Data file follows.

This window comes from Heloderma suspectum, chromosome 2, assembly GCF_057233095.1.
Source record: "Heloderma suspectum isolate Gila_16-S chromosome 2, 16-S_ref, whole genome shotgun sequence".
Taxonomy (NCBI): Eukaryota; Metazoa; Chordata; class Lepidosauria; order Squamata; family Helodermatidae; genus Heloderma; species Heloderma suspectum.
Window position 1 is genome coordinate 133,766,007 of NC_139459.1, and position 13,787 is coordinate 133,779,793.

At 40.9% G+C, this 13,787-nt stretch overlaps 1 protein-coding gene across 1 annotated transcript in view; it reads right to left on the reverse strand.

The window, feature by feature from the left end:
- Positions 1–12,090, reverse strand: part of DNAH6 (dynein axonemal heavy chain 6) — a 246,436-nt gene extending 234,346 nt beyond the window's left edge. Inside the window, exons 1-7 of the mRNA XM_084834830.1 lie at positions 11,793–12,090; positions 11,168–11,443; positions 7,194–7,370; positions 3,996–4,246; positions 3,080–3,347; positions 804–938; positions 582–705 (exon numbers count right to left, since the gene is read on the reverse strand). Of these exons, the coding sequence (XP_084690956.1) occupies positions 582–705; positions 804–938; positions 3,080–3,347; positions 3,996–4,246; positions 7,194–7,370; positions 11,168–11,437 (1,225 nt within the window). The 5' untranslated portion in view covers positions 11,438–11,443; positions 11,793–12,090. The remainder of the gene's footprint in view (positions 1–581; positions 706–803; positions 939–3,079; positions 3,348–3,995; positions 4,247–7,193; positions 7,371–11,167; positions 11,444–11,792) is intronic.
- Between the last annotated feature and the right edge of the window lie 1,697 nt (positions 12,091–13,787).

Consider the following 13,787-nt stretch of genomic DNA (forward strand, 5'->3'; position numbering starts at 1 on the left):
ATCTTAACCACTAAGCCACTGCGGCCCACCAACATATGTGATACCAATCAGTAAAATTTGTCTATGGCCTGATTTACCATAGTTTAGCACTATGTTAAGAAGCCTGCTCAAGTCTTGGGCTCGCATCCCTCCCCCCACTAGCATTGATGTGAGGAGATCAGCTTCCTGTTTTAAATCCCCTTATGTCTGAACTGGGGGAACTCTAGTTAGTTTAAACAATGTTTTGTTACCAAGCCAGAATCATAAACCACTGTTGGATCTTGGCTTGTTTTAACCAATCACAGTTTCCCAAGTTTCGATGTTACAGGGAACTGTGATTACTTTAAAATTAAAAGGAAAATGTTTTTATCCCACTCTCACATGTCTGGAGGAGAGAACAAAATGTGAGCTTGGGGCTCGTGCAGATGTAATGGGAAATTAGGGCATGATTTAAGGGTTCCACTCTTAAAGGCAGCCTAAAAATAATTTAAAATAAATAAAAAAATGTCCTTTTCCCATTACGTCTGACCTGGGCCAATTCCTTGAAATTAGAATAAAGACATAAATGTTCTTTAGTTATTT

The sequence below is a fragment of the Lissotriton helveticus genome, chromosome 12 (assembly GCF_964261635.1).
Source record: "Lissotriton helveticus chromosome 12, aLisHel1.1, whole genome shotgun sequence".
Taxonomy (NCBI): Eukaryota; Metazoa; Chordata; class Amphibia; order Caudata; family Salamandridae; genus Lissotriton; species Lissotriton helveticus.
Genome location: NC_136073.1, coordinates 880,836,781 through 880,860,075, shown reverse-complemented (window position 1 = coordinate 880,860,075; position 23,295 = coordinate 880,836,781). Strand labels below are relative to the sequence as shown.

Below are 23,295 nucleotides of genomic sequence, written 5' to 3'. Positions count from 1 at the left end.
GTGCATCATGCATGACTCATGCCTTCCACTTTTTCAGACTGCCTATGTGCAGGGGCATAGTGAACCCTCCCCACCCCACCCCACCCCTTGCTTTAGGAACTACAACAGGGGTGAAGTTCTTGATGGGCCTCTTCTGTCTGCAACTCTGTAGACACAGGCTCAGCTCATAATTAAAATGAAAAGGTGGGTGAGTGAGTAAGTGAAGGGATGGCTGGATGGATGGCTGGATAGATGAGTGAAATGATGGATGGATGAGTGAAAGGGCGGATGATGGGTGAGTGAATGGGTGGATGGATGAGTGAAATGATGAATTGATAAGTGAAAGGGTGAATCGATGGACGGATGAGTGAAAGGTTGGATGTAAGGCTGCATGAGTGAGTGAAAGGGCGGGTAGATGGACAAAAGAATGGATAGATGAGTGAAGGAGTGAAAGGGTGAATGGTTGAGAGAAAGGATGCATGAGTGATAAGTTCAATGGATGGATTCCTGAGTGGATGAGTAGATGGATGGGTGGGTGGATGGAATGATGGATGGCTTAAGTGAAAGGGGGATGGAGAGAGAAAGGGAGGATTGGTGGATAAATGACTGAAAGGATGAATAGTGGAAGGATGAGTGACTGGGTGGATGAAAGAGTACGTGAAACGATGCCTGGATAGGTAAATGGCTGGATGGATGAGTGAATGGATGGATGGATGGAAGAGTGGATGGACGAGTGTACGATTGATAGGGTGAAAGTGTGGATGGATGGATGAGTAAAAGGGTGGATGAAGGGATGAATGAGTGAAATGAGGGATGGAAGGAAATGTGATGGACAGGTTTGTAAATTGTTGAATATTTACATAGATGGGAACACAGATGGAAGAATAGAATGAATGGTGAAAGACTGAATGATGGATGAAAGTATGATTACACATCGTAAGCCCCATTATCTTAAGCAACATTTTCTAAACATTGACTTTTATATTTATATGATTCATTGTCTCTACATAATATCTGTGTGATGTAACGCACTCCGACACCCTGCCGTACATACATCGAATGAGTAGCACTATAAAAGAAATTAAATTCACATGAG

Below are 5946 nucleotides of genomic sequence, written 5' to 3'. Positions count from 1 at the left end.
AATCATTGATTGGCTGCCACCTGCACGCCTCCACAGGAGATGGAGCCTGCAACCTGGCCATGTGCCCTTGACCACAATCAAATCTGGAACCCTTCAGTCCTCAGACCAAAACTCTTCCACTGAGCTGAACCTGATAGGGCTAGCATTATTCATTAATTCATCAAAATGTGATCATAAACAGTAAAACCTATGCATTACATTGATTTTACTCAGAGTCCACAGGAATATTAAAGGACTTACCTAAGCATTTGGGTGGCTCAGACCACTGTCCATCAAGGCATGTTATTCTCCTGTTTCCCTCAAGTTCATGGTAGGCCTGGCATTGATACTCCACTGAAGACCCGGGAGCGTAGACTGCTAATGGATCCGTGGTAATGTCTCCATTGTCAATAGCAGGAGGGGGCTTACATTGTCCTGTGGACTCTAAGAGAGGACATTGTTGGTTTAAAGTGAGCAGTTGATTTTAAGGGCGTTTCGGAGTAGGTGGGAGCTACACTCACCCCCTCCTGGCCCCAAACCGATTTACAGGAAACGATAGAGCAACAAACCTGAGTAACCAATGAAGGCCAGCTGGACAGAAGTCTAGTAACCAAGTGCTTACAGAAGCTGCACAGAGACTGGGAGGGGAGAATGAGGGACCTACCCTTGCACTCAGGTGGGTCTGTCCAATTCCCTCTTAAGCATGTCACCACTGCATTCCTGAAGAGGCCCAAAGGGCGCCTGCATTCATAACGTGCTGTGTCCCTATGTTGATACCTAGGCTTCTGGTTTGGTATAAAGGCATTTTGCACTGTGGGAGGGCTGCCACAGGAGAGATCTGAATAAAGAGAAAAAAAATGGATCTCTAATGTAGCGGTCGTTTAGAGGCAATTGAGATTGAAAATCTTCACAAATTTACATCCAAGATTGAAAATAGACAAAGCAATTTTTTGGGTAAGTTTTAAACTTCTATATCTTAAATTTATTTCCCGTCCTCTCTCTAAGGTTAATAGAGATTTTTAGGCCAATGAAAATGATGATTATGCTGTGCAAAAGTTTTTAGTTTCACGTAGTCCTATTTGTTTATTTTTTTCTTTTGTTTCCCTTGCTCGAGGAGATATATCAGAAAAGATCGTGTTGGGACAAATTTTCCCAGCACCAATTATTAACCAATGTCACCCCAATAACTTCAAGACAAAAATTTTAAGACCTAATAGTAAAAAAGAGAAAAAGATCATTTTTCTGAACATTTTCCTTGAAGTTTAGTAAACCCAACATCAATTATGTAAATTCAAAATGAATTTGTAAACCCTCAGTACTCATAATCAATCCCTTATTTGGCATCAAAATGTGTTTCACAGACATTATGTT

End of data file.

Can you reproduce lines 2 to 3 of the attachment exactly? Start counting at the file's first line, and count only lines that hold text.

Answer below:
Source record: "Heloderma suspectum isolate Gila_16-S chromosome 2, 16-S_ref, whole genome shotgun sequence".
Taxonomy (NCBI): Eukaryota; Metazoa; Chordata; class Lepidosauria; order Squamata; family Helodermatidae; genus Heloderma; species Heloderma suspectum.